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Marathon Has Huge Field, but Few Fast Times Are Expected

March 05, 1989|JULIE CART

Today's fourth annual Los Angeles Marathon has its best elite field, in terms of names and times, but whether or not these athletes are prepared to run fast here is another matter.

The race, which begins about 9 a.m., already has its largest field, surpassing last year's 17,040 entries. But some in the invitational field are saying this isn't the time for them to run fast.

Example: Taisuka Kodama of Japan, who has the fastest time of 2 hours 7 minutes 35 seconds, is recovering from a back injury. Orlando Pizzolato is in fine shape but his federation in Italy committed him to the World Cup Marathon at Milan next month and so he can't go all out here.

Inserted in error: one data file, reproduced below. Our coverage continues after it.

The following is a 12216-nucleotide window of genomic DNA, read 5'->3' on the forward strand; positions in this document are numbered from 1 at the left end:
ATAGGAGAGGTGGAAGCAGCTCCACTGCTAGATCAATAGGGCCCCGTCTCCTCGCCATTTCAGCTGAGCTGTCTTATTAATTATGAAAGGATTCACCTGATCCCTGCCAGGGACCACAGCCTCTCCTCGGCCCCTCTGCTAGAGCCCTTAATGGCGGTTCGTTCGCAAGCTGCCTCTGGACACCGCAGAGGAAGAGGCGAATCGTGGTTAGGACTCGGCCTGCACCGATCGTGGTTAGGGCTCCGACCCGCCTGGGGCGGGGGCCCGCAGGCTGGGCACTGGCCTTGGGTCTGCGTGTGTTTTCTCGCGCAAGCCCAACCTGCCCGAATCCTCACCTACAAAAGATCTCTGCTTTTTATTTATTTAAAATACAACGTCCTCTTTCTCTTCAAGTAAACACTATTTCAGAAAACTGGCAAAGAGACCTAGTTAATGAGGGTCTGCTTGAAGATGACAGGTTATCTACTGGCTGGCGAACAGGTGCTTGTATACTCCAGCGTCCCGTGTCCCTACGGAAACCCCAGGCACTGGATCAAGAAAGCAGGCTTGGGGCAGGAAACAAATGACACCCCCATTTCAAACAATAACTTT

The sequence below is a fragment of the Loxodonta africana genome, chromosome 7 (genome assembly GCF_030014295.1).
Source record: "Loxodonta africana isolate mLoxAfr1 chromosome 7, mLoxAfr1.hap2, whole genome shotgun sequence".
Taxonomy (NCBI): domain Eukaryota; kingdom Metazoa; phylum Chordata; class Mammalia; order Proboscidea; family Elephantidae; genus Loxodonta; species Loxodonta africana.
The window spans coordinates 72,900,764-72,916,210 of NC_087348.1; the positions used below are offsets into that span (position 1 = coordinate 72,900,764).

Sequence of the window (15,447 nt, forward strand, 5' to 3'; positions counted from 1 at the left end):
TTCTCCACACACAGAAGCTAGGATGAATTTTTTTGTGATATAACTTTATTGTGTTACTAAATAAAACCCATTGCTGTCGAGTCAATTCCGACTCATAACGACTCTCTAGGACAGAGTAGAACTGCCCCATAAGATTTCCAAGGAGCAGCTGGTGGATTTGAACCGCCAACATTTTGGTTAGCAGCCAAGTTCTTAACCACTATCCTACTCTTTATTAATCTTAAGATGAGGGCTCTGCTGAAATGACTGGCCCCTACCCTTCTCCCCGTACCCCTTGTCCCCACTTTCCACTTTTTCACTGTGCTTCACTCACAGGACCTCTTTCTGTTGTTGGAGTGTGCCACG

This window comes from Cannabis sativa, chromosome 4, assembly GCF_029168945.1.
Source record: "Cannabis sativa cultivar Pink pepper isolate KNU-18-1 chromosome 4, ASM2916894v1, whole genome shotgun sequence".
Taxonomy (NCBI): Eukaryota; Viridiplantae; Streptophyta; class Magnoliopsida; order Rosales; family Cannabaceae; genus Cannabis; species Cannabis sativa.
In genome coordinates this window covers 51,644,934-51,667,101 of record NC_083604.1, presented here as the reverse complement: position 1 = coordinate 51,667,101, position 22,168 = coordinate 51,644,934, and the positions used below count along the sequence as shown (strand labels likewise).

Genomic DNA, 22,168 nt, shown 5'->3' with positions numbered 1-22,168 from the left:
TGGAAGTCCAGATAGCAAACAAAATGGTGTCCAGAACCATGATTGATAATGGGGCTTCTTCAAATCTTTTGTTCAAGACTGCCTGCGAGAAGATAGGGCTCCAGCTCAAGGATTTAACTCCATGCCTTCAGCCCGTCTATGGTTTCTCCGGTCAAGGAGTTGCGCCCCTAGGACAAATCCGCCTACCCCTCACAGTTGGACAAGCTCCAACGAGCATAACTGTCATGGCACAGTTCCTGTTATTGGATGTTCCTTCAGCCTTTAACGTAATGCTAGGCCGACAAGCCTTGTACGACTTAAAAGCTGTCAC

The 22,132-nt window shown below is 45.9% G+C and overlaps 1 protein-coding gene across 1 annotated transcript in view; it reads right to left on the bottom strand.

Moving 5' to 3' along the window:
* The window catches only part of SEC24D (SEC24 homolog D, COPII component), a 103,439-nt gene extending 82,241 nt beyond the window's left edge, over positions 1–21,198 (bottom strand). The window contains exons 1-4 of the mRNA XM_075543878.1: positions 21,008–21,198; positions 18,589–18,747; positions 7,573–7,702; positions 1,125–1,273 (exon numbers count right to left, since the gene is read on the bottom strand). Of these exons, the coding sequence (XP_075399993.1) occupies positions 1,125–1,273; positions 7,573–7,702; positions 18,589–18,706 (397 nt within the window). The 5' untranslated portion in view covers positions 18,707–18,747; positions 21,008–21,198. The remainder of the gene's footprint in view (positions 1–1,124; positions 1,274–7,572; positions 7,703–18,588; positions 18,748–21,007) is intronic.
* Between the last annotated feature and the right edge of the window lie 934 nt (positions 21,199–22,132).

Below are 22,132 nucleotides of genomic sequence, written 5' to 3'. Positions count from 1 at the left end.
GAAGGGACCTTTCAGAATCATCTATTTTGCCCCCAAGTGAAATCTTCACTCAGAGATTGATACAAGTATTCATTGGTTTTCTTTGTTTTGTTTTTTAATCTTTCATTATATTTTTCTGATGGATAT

Everyone in the Soviet contingent says it's too early in the season for its runners to run close to their best times, and even Rosa Mota, the world's best female marathoner, said she's backing off a bit this year and would be happy to run within two or three minutes of her best time.

In the men's race, at least two runners will admit they are in good shape. Mark Plaatjes, formerly of South Africa, has been training specifically for this race at altitude in Boulder, Colo. Martin Mondragon of Mexico City, last year's winner, also trains at altitude. Mondragon said he believes the men's winner will need to run 2:10.

Among the women, whatever Mota runs will probably be the winning time. Last year's winner, Blanca Jaime of Mexico, said Friday that she had been fighting the flu for a month and had sought medical care here this week. The other top woman, Zoya Ivanova of the Soviet Union said the winter at her home has been too harsh for her to train properly.

The race will start and end in the Coliseum area.

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